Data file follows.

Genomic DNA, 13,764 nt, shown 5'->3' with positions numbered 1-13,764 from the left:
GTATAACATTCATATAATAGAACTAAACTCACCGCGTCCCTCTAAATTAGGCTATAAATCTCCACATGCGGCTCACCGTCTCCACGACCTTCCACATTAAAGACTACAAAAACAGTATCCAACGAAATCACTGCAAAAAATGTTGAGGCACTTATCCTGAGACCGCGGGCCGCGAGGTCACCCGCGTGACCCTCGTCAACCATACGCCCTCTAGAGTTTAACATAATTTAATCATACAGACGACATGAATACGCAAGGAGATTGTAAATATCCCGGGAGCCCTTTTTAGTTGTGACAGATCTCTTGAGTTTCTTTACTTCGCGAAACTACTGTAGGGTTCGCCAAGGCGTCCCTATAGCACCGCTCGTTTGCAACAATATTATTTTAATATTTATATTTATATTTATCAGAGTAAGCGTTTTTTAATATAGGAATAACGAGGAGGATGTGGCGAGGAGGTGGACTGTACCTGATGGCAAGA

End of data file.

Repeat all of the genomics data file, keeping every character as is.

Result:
Genomic DNA, 13,764 nt, shown 5'->3' with positions numbered 1-13,764 from the left:
GTATAACATTCATATAATAGAACTAAACTCACCGCGTCCCTCTAAATTAGGCTATAAATCTCCACATGCGGCTCACCGTCTCCACGACCTTCCACATTAAAGACTACAAAAACAGTATCCAACGAAATCACTGCAAAAAATGTTGAGGCACTTATCCTGAGACCGCGGGCCGCGAGGTCACCCGCGTGACCCTCGTCAACCATACGCCCTCTAGAGTTTAACATAATTTAATCATACAGACGACATGAATACGCAAGGAGATTGTAAATATCCCGGGAGCCCTTTTTAGTTGTGACAGATCTCTTGAGTTTCTTTACTTCGCGAAACTACTGTAGGGTTCGCCAAGGCGTCCCTATAGCACCGCTCGTTTGCAACAATATTATTTTAATATTTATATTTATATTTATCAGAGTAAGCGTTTTTTAATATAGGAATAACGAGGAGGATGTGGCGAGGAGGTGGACTGTACCTGATGGCAAGA